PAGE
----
• Tax- credit method – under tax credit method, the tax on inputs is deducted from the tax on the sales to arrive at the VAT payable by dealer. The indirect subtraction method entails deduction of tax on inputs from tax on sales for each tax period.

Disadvantages of VAT

    1. VAT is regressive
    2. VAT is difficult to operate from position of both administration and business
    3. VAT is inflationary
    4. VAT favors capital intensive firms

Importance of VAT in India

India, particularly being a trading community, has always believed in accepting and adopting loopholes in any system administered by State or Centre. If a well-administered system comes in, it will not only close options for traders and businessmen to evade paying their taxes, but also make sure that they'll be compelled to keep proper records of sales and purchases.Under the VAT system, no exemptions are given and a tax will be levied at every stage of manufacture of a product. At every stage of value-addition, the tax that is levied on the inputs can be claimed back from tax authorities.

At a macro level, two issues make the introduction of VAT critical for India

Industry watchers believe that the VAT system, if enforced properly, will form part of the fiscal consolidation strategy for the country. It could, in fact, help address issues like fiscal deficit problem. Also the revenues estimated to be collected can actually mean lowering of fiscal deficit burden for the government.

International Monetary Fund (IMF), in the semi-annual World Economic Outlook expressed its concern for India's large fiscal deficit - at 10 per cent of GDP.Moreover any globally accepted tax administrative system would only help India integrate better in the World Trade Organization regime.

Items covered under VAT

  • All business transactions that are carried on within a State by individuals/partnerships/ companies etc. will be covered under VAT.
  • More than 550 items are covered under the new Indian VAT regime out of which 46 natural & unprocessed local products will be exempt from VAT
  • Nearly 270 items including drugs and medicines, all industrial and agricultural inputs, capital goods as well as declared goods would attract 4 % VAT in India.
  • The remaining items would attract 12.5 % VAT. Precious metals such as gold and bullion will be taxed at 1%.
  • Petrol and diesel are kept out of the VAT regime in India.

Tax implication under Value Added Tax Act



Selling Price (Excluding Tax)

Tax Rate

Invoice value (InclTax)

Tax Payable

Tax Credit

Net TaxOutflow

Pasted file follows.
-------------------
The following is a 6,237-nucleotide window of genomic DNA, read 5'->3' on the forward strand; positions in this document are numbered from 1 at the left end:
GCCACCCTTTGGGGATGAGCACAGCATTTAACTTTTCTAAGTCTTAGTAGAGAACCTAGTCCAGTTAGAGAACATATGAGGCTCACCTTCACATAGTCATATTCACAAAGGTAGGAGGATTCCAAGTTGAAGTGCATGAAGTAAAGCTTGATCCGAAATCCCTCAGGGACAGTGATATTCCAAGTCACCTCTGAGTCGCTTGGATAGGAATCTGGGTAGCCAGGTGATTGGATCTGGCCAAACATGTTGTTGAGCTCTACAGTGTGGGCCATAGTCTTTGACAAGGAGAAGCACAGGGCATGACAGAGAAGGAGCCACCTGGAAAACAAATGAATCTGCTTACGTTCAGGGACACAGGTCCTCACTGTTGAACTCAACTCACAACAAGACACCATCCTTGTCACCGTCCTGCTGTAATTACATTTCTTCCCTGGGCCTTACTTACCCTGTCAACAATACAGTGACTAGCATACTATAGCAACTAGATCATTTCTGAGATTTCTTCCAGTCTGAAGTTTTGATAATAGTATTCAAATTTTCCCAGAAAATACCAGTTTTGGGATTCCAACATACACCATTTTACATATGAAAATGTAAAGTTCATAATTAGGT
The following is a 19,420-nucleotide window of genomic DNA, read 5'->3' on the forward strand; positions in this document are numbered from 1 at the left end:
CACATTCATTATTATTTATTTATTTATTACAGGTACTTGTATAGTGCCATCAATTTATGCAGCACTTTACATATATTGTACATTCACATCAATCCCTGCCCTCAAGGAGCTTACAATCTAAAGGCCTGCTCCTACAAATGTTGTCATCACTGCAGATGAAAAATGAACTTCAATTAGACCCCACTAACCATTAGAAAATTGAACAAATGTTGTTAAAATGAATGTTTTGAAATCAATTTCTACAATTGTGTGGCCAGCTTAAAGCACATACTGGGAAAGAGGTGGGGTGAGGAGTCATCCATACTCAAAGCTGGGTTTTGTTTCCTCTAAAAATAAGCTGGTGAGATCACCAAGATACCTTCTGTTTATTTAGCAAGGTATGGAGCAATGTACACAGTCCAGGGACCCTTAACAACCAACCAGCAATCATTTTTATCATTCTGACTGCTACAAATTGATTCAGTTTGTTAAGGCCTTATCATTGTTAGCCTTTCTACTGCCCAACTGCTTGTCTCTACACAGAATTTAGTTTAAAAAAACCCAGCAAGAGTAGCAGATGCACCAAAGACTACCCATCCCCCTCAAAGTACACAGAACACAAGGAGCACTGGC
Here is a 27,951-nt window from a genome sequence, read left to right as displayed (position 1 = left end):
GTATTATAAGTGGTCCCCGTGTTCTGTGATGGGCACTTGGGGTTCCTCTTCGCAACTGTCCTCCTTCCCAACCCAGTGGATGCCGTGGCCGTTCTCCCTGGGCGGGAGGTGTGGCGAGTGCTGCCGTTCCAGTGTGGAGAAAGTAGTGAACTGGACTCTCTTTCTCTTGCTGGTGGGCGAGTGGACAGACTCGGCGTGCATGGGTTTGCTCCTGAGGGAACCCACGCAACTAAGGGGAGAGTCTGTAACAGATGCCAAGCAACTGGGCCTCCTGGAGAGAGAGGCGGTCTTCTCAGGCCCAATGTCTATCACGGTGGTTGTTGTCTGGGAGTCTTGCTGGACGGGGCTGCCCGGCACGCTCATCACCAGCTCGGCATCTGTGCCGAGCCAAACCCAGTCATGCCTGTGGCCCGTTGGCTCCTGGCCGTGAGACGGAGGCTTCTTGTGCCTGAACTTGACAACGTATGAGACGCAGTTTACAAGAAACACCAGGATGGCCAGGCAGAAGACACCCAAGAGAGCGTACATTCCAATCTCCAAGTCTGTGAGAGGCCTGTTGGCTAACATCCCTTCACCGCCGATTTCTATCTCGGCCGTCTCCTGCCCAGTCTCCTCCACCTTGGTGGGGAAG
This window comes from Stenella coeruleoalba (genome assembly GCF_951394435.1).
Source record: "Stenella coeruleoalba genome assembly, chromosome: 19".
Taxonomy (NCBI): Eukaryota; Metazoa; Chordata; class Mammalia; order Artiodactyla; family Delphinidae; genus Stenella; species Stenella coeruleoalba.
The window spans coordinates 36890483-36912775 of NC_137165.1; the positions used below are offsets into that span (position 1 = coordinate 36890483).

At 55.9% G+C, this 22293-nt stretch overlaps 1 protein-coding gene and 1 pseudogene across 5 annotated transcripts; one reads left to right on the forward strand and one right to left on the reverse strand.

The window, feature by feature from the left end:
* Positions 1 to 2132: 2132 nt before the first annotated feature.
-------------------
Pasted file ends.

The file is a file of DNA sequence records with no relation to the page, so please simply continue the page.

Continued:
4% CST








12.5% VAT








12.5% VAT








12.5% VAT





Total to Govt.


16.75 4.00


The "value-added tax" has been criticized as the burden of it relies on personal end-consumers of products. Some critics consider it to be a regressive tax, meaning the poor pay more, as a percentage of their income, than the rich. Defenders argue that excising taxation through income is an arbitrary standard, and that the value-added tax is in fact a proportional tax in that people with higher income pay more at the same rate that they consume more. The effective progressiveness or regressiveness of a VAT system can also be affected when different classes of goods are taxed at different rates. To maintain the progressive nature of total taxes on individuals, countries implementing VAT have reduced income tax on lower income-earners, as well as instituted direct transfer payments to lower-income groups, resulting in lower tax burdens on the poor.[4]

Revenues from a value added tax are frequently lower than expected because they are difficult and costly to administer and collect. Certain industries (small-scale services, for example) tend to have more VAT avoidance, particularly where cash transactions predominate, and VAT may be criticized for encouraging this. From the perspective of government, however, VAT may be preferable because it captures at least some of the value-added. For example, a carpenter may offer to provide servicesfor cash (i.e. without a receipt, and without VAT) to a homeowner, who usually cannot claim input VAT back. The homeowner will hence bear lower costs and the carpenter may be able to avoid other taxes (profit or payroll taxes). The government, however, may still receive VAT for various other inputs (lumber, paint, gasoline, tools, etc.) sold to the carpenter, who would be unable to reclaim the VAT on these inputs (unless of course the carpenter also has at least some jobs done with receipt, and claims all purchased inputs to go to those jobs). While the total tax receipts may be lower compared to full compliance, it may not be lower than under other feasible taxation systems.

Because exports are generally zero-rated (and VAT refunded or offset against other taxes), this is often where VAT fraud occurs. In Europe, the main source of problems is called carousel fraud. Large quantities of valuable goods (often microchips or mobile phones) are transported from one member state to another. During these transactions, some companies owe  VAT, others acquire a right to reclaim VAT. The first companies, called 'missing traders' go bankrupt without paying. The second group of companies can 'pump' money straight out of the national treasuries.] This kind of fraud originated in the 1970s in the Benelux-countries. Today, the British treasury is a large victim.[5] There are also similar fraud possibilities inside a country.


* Income tax - Dr. vinod k. singhania & Dr. monica singhania, 41st edition 2009-2010 (Taxmann Publications Ltd.)

Ankita Agrawal
Management Student
NSB, NIILM School of Business
New Delhi

Source: E-mail August 25, 2010




Occasional Papers Main Page